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Baltimore County school board taps Julie Henn, Cheryl Pasteur for chair, vice chair

Baltimore County school board selected new leadership Tuesday, tapping Julie Henn to serve as chair and Cheryl Pasteur as vice chair.

The 12-person board voted 7-5 for Henn, who was nominated by Lily Rowe and has served as vice chair for the past few years. The chair position was held this year by Makeda Scott, who was also nominated by student member Christian Thomas for the position Tuesday but was not considered further after Henn received the seven votes needed to win.

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The 12-person board voted 7-5 for Henn (pictured in 2020), who was nominated by Lily Rowe and has served as vice chair for the past few years.
The 12-person board voted 7-5 for Henn (pictured in 2020), who was nominated by Lily Rowe and has served as vice chair for the past few years. (HANDOUT)

Thomas, Scott and members Moalie Jose, John Offerman and Cheryl Pasteur cast the dissenting votes. The board then voted unanimously for Pasteur, who was nominated for vice chair by Offerman.

Board members did not discuss the nominations for either position before taking the votes.

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Baltimore County school board’s leadership positions are more or less ceremonial, but can signal the group’s priorities for the coming year. The chair is the spokesperson for the board, presiding over meetings and appointing colleagues to serve on committees.

After the board transitioned to a hybrid model of elected and appointed members in 2018, the group has struggled to overcome deep divisions and has been criticized by community members for the conflict.

The following year, the board failed to elect new leadership when Pasteur received six votes for the chair, which was not enough to pass. As a result, the incumbent chairwoman Kathleen Causey retained the position despite receiving five votes.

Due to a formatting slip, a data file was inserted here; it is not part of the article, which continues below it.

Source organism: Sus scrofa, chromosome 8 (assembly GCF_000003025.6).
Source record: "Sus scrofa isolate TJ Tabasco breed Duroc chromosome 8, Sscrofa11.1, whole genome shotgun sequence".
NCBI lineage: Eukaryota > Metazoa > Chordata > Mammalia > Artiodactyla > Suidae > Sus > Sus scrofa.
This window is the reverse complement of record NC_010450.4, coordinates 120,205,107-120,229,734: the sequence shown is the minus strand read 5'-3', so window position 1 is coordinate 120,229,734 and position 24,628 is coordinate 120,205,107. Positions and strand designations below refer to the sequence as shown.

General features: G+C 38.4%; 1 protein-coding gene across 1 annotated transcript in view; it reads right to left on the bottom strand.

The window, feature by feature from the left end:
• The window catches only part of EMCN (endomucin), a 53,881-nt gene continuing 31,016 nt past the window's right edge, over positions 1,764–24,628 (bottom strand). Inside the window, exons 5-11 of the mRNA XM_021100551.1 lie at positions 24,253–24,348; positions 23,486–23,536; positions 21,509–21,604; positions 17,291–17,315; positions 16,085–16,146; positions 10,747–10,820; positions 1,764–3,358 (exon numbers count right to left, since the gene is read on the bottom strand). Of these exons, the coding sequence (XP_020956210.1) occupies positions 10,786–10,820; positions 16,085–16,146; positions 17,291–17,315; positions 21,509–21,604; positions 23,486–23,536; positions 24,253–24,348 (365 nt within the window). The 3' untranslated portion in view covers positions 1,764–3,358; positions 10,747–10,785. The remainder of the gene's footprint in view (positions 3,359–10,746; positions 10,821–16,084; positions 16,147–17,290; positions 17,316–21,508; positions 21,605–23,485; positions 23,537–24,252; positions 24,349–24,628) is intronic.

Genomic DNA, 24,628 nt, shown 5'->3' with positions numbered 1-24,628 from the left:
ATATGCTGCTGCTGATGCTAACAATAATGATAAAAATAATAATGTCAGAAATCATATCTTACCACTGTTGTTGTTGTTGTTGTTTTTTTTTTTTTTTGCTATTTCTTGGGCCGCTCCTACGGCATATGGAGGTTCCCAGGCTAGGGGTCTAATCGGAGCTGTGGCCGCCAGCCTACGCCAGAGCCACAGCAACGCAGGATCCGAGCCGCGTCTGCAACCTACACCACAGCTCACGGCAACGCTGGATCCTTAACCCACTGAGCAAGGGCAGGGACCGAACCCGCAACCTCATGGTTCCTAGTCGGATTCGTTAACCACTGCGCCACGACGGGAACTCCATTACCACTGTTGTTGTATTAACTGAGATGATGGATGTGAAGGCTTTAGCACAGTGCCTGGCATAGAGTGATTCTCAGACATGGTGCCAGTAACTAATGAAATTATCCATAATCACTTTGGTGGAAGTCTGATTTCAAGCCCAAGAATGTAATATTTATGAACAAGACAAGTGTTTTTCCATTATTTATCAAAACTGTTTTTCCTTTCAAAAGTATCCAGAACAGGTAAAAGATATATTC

In 2020, the board appointed Scott as the first Black woman to serve in the position, officials said at the time. She led the board during a tumultuous year that was complicated by shuttered schools, a ransomware attack on system servers and intense pressure from the public concerning pandemic response.

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Scott asked law enforcement in April to look into social media activities that she said constituted “bullying, intimidation, racism and a safety risk” to herself and several board members. Baltimore County police investigated the matter and determined there was a low threat risk to board members.

Following the vote, Henn and Pasteur stepped into their new roles for the remainder of the meeting.

Baltimore County school board then voted unanimously to approve $1,000 bonuses for system employees in January.

The bonus will be awarded to all full-time, part-time and temporary employees, substitutes, contractual employees and others to encourage job retention during a difficult year, officials said.

Officials plan to pay for the $21 million cost for the bonuses using federal funds from the Elementary and Secondary School Emergency Relief Fund, pending approval by the Maryland State Department of Education.

Superintendent Darryl Williams, who is excluded from the bonus, said in a statement “it is important that we show our staff how much we appreciate them and their commitment to Baltimore County.”

“It is our hope that the steps we are taking today as a system will help us provide greater support and recognition for our employees and build a stronger Team BCPS,” Williams said.

The bonus marks the latest effort by Baltimore County school system to reward employees at a time when they are facing staffing shortages and heavy workloads due to the pandemic. Last month, the system added one day to the Thanksgiving holiday to give employees a longer break. And the year-end bonus comes in addition to the previously approved bonuses for bus drivers, who are also facing shortages.

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